The museum's preeminent collection includes all the primary forms and designs, from Tree of Life, a 1796 elaborately stuffed and corded whitework to More is More, a 1996 kaleidoscope quilt by renowned quilt artist Paula Nadelstern.  Displaying examples from the major quiltmaking traditions, there are whole cloth, chintz, signature and album quilts; appliqué and log cabin quilts; Victorian "show" quilts; Amish quilts; Colonial revival and "kit" quilts; African American quilts; and contemporary quilts.

Among the quilts on exhibition for the first time are Slashed Star Quilt, featuring an unusual design motif; Log Cabin Quilt, Courthouse Steps Variation; Pieced Quilt, one of the many special bedcovers from Cyril I. Nelson's gift; Sunflowers and Vine Border, an early 19th century pieced and appliquéd quilt; and a group of doll quilts. Two noteworthy bedcovers of great beauty and historical importance that have rarely been exhibited are the Reiter Family Album Quilt and the Hewson Center Quilt with Multiple Border.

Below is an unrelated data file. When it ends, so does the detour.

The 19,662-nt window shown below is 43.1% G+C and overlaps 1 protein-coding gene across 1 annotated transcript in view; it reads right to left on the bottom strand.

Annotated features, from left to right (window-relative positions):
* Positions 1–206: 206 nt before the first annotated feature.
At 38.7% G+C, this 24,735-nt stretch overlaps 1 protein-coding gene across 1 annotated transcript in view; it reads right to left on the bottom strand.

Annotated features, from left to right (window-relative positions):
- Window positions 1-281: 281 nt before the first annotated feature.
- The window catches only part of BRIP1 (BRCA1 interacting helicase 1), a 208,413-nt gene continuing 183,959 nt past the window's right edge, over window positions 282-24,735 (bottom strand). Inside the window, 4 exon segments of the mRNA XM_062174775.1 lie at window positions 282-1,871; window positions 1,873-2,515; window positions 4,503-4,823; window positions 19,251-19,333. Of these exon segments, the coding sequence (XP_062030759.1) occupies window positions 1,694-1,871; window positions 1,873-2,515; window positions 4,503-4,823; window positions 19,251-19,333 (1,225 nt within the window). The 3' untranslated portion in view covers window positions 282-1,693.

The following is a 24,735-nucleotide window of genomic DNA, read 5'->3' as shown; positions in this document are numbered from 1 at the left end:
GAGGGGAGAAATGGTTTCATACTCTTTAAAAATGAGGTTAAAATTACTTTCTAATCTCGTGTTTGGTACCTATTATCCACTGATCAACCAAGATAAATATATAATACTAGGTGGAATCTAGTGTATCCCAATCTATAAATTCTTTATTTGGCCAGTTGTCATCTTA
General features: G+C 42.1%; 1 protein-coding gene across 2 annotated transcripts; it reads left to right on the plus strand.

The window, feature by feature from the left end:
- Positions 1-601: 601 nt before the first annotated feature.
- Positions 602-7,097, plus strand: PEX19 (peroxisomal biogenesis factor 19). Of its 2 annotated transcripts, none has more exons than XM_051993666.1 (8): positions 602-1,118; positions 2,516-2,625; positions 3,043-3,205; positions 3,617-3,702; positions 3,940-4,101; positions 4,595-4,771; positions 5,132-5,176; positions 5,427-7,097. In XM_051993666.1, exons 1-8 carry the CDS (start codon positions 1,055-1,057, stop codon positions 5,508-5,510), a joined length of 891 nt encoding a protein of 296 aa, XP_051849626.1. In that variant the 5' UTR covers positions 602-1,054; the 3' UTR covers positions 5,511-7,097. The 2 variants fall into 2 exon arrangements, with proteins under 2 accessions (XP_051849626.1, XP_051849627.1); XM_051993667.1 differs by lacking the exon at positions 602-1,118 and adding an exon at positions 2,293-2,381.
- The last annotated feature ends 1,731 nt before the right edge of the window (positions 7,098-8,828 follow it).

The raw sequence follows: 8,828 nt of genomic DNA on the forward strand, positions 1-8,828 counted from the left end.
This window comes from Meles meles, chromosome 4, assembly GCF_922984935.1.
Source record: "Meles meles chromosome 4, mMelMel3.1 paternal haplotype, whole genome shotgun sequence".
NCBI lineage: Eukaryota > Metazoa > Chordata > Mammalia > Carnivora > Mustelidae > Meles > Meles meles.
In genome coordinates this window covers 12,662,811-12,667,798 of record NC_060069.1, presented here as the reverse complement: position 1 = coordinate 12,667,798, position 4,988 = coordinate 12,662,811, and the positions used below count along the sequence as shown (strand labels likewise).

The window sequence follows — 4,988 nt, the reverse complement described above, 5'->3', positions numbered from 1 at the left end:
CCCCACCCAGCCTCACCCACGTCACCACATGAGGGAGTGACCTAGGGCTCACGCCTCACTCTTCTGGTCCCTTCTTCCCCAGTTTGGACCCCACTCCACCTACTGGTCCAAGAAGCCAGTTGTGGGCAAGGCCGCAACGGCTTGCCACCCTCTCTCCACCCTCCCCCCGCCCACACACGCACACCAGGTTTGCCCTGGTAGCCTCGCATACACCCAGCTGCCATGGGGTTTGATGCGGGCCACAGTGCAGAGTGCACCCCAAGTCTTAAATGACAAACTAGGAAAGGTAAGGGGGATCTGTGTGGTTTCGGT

Several iconic quilts—such as the Bird of Paradise, the Harlequin Medallion Quilt, Double Wedding Ring, and the Flag Quilt—demonstrate the quality and range of the collection.

Textiles were among the most valued family possessions until well into the nineteenth century. Based on the rarity of the fabrics, the fine workmanship, and their well-preserved condition, it is clear that most of the historic quilts in the museum's collection are examples of "best" bedcovers, saved for use on special occasions or when company visited," notes Ms. Warren.